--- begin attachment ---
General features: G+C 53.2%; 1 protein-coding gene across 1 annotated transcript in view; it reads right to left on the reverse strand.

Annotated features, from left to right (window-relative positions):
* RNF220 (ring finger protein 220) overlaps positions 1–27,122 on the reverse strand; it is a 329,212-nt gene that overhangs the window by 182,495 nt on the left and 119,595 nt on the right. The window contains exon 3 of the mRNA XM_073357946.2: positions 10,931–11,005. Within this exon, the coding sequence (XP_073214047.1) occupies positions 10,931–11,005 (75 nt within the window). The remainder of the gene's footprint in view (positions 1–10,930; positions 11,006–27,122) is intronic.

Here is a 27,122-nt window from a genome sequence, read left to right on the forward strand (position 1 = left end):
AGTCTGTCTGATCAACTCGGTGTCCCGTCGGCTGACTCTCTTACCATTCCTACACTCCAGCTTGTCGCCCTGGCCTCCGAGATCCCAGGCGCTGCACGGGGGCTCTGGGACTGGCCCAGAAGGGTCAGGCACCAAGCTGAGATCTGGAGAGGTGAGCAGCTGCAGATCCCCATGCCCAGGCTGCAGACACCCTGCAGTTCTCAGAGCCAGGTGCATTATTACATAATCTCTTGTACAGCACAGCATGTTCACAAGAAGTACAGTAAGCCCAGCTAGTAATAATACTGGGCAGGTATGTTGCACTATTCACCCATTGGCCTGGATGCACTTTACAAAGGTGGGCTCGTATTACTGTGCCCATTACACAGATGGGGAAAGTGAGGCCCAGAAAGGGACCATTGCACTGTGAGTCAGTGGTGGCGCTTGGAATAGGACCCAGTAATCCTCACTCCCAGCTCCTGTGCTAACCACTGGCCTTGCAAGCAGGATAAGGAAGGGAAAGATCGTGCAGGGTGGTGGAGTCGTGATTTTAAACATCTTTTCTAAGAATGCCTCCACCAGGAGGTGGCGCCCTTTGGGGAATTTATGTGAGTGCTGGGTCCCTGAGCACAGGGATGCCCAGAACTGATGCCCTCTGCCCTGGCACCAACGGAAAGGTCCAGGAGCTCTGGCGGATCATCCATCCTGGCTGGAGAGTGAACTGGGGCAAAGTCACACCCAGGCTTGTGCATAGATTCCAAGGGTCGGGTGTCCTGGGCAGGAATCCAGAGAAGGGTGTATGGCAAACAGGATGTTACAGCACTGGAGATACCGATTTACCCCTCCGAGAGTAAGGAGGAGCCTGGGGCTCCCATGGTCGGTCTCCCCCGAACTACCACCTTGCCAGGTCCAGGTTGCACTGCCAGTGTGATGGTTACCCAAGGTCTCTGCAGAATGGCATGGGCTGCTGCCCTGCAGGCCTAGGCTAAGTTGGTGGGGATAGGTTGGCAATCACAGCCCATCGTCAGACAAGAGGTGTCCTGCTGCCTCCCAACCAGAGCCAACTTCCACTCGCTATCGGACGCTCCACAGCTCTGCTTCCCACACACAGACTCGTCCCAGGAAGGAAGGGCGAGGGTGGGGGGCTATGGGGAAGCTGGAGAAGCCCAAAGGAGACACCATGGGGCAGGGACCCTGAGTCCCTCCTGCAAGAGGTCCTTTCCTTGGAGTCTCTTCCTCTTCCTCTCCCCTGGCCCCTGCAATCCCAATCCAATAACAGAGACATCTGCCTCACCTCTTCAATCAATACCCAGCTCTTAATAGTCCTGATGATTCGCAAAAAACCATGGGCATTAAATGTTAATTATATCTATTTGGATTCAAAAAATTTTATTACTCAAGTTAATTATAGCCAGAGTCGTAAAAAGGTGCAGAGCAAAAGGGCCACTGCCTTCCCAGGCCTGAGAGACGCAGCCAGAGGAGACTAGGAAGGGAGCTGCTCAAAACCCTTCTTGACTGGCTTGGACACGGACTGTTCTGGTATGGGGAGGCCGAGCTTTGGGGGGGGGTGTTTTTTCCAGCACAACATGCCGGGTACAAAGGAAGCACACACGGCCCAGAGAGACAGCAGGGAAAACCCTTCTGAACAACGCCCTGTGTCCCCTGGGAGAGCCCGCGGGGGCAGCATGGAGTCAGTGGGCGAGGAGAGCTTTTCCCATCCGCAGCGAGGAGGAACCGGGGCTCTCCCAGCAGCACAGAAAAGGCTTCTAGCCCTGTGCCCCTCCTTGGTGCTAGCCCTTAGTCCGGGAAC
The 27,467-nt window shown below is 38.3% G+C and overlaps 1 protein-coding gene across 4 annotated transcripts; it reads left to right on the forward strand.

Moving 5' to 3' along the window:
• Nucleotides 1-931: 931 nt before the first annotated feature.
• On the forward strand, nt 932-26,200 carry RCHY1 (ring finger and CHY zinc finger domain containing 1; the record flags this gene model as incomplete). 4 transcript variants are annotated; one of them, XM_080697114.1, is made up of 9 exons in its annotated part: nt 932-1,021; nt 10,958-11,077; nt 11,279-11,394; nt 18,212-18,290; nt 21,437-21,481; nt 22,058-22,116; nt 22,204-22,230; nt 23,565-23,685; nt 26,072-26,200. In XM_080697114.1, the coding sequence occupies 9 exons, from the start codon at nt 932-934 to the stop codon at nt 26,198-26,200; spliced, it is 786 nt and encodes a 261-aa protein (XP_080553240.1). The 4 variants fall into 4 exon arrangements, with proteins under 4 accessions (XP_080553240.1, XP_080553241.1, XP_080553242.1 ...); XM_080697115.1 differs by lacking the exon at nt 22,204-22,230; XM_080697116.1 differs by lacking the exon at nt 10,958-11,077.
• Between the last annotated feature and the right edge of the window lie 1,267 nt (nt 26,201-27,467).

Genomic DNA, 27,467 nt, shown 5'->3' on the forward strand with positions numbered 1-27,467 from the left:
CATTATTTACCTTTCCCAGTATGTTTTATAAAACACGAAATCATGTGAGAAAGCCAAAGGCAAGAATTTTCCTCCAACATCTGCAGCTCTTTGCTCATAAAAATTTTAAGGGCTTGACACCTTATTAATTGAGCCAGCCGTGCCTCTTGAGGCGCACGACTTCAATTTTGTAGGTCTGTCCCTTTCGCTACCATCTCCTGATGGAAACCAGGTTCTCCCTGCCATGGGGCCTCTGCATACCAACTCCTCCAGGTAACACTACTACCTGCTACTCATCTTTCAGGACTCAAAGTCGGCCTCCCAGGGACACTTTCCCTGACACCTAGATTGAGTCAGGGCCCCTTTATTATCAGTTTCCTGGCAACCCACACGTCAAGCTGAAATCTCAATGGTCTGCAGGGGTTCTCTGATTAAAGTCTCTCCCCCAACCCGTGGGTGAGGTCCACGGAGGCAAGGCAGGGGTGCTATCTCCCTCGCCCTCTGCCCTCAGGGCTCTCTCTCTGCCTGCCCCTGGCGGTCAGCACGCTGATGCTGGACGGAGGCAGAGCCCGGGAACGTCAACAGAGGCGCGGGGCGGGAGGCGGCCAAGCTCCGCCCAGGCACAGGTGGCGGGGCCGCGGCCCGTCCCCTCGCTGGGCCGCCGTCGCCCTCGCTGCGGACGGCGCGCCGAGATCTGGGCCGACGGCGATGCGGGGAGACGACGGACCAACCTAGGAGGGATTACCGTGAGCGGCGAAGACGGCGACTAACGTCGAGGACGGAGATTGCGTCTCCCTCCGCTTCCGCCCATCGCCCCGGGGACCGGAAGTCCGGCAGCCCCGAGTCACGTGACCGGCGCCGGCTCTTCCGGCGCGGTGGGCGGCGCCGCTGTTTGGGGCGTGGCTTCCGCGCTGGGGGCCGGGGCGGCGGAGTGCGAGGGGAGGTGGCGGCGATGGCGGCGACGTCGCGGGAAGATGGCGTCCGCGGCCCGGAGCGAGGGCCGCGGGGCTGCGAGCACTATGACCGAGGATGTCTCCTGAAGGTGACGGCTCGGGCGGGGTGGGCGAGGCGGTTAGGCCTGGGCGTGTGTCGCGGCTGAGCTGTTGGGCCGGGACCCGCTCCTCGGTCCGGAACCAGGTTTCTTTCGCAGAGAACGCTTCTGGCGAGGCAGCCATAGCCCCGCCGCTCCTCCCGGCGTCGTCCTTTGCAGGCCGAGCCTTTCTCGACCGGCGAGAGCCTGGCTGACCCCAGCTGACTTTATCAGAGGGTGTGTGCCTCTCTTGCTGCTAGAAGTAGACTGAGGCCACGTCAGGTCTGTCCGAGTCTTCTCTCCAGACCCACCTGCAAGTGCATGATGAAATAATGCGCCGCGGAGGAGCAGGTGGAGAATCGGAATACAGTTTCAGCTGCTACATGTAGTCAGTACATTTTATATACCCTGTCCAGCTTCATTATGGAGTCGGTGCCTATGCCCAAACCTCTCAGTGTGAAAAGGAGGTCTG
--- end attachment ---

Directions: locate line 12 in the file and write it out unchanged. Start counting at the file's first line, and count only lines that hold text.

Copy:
CATTATTTACCTTTCCCAGTATGTTTTATAAAACACGAAATCATGTGAGAAAGCCAAAGGCAAGAATTTTCCTCCAACATCTGCAGCTCTTTGCTCATAAAAATTTTAAGGGCTTGACACCTTATTAATTGAGCCAGCCGTGCCTCTTGAGGCGCACGACTTCAATTTTGTAGGTCTGTCCCTTTCGCTACCATCTCCTGATGGAAACCAGGTTCTCCCTGCCATGGGGCCTCTGCATACCAACTCCTCCAGGTAACACTACTACCTGCTACTCATCTTTCAGGACTCAAAGTCGGCCTCCCAGGGACACTTTCCCTGACACCTAGATTGAGTCAGGGCCCCTTTATTATCAGTTTCCTGGCAACCCACACGTCAAGCTGAAATCTCAATGGTCTGCAGGGGTTCTCTGATTAAAGTCTCTCCCCCAACCCGTGGGTGAGGTCCACGGAGGCAAGGCAGGGGTGCTATCTCCCTCGCCCTCTGCCCTCAGGGCTCTCTCTCTGCCTGCCCCTGGCGGTCAGCACGCTGATGCTGGACGGAGGCAGAGCCCGGGAACGTCAACAGAGGCGCGGGGCGGGAGGCGGCCAAGCTCCGCCCAGGCACAGGTGGCGGGGCCGCGGCCCGTCCCCTCGCTGGGCCGCCGTCGCCCTCGCTGCGGACGGCGCGCCGAGATCTGGGCCGACGGCGATGCGGGGAGACGACGGACCAACCTAGGAGGGATTACCGTGAGCGGCGAAGACGGCGACTAACGTCGAGGACGGAGATTGCGTCTCCCTCCGCTTCCGCCCATCGCCCCGGGGACCGGAAGTCCGGCAGCCCCGAGTCACGTGACCGGCGCCGGCTCTTCCGGCGCGGTGGGCGGCGCCGCTGTTTGGGGCGTGGCTTCCGCGCTGGGGGCCGGGGCGGCGGAGTGCGAGGGGAGGTGGCGGCGATGGCGGCGACGTCGCGGGAAGATGGCGTCCGCGGCCCGGAGCGAGGGCCGCGGGGCTGCGAGCACTATGACCGAGGATGTCTCCTGAAGGTGACGGCTCGGGCGGGGTGGGCGAGGCGGTTAGGCCTGGGCGTGTGTCGCGGCTGAGCTGTTGGGCCGGGACCCGCTCCTCGGTCCGGAACCAGGTTTCTTTCGCAGAGAACGCTTCTGGCGAGGCAGCCATAGCCCCGCCGCTCCTCCCGGCGTCGTCCTTTGCAGGCCGAGCCTTTCTCGACCGGCGAGAGCCTGGCTGACCCCAGCTGACTTTATCAGAGGGTGTGTGCCTCTCTTGCTGCTAGAAGTAGACTGAGGCCACGTCAGGTCTGTCCGAGTCTTCTCTCCAGACCCACCTGCAAGTGCATGATGAAATAATGCGCCGCGGAGGAGCAGGTGGAGAATCGGAATACAGTTTCAGCTGCTACATGTAGTCAGTACATTTTATATACCCTGTCCAGCTTCATTATGGAGTCGGTGCCTATGCCCAAACCTCTCAGTGTGAAAAGGAGGTCTG